Functional requirements

  • during the whole transfer process a suitable ESD and ERS system should be provided for the transfer system;
  • after connection of the transfer system a suitable cooling down procedure should be carried out in accordance with the specification of the transfer system and the receiving tank supplier requirements;
  • flash gas or boil-off gas will not be released to atmosphere during normal transfer operations;
  • bunker lines, transfer system and tank condition should be continuously monitored for the duration of the transfer operation.

General requirements

ERS

The ERS control signals and actuators should be checked and tested and should be ready for use.

The mechanical release mechanism of the ERS system should be proven operational and ready for use before fuel bunkering operation commences.

ESD connection testing

It should be ensured that a linked ESD system connected, tested and ready for use is available. There are two phases of testing Warm ESD testing and Cold ESD testing.

Warm ESD Testing. The ESD Equipment and cargo system of LNG onshore terminalssystem should be tested following completion of manifold connection & ESD link. The testing should take place between the receiving ship and the bunkering facility prior to commencement of operation (warm ESD1) to confirm that the systems are compatible and correctly connected. The initiation of the warm ESD1 signal should be done from either one of the receiving ship or the bunkering facility.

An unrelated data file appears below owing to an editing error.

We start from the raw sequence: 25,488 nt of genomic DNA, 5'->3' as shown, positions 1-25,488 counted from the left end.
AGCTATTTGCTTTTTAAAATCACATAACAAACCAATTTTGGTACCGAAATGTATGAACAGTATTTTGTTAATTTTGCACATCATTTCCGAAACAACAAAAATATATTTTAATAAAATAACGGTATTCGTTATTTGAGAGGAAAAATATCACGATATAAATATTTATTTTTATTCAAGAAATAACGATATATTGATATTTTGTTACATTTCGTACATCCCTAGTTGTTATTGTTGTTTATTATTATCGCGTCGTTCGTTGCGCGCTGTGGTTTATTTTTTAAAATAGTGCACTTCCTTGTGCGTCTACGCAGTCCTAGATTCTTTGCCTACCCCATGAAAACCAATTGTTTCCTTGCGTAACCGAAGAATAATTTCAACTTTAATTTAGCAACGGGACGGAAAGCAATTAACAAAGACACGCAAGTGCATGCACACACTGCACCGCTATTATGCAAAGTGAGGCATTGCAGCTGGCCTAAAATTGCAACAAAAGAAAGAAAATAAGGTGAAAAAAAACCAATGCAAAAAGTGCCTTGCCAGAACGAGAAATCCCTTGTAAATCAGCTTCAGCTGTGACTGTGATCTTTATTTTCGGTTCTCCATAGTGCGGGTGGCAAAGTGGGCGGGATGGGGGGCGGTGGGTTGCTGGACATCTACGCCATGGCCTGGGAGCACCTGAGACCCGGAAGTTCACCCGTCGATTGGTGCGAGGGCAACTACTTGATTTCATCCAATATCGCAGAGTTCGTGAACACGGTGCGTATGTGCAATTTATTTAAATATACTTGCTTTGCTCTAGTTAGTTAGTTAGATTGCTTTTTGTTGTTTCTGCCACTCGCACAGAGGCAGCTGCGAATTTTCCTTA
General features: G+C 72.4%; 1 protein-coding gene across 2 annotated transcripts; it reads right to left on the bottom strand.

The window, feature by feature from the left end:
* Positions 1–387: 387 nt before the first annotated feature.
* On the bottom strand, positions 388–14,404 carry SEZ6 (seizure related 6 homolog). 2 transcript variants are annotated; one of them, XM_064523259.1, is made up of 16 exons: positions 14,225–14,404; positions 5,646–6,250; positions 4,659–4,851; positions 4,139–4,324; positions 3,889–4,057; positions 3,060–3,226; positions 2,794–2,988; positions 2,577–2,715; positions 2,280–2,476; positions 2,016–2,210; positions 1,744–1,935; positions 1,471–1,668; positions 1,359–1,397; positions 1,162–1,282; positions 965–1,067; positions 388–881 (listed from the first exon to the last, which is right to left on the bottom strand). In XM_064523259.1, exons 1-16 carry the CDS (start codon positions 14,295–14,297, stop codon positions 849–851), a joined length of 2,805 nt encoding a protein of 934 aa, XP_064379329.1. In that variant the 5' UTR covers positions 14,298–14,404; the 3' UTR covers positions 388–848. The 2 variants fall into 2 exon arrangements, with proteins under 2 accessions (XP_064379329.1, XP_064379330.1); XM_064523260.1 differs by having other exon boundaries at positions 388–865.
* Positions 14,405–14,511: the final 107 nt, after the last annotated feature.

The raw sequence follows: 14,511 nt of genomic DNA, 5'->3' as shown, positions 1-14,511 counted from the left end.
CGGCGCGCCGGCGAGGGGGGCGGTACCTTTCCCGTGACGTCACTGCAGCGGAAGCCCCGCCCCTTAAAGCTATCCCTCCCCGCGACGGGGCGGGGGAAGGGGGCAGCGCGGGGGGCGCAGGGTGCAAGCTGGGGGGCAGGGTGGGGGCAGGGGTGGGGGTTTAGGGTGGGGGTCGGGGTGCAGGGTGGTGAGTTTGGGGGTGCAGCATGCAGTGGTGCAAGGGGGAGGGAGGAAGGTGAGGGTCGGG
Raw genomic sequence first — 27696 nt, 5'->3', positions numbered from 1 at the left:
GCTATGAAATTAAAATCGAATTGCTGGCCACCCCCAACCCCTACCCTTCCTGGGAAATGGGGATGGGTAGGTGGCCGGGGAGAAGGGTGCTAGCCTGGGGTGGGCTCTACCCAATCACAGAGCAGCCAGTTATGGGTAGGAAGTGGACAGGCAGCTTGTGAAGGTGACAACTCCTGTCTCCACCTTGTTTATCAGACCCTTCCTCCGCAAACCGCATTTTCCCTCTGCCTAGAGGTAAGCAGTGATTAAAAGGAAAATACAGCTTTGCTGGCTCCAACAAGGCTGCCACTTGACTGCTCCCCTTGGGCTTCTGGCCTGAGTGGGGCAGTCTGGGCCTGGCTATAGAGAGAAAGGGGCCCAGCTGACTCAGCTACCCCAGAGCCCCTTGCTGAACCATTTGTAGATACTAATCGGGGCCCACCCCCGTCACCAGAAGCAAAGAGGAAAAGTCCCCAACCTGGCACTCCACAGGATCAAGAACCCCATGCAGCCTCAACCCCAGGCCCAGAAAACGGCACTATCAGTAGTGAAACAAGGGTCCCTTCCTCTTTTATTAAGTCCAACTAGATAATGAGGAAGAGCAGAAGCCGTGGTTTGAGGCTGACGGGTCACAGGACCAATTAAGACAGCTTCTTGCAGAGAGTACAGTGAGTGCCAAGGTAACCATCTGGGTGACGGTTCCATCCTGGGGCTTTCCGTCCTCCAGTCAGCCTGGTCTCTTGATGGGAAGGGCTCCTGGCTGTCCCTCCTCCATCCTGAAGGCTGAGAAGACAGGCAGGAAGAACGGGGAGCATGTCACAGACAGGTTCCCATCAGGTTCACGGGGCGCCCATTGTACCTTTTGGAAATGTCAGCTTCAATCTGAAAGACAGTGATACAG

Cool down of transfer system

As far as practicable, cooling down of the transfer lines should be carried out according to the requirements of the transfer system and according to the bunkering procedure with special care regarding the potential leaks that may occur as components shrink as they are cooled. Connections to the bunkering facility and the receiving ship should be monitored and, if necessary, tightened.

If a pump is used to deliver the required pressure for the tank to be filled, it is necessary to cool it to operating temperature before starting. This is done by filling the pump circuit with liquid from the tank.

Cold ESD Testing. Following the successful completion of cool down operation the cold test should be carried out as far as practicable to ensure that the ESD valves operate correctly in cold conditions before initiating the main LNG bunker transfer.

Main bunker transfer

After proper cooling down of the transfer system and a stable condition of the system the transfer rate can be increased to the agreed amount according to the bunkering procedure. The transfer process should be continuously monitored with regard to the operating limits of the system.

If there are any deviations from the operation limits of the system the transfer of LNG should be immediately stopped.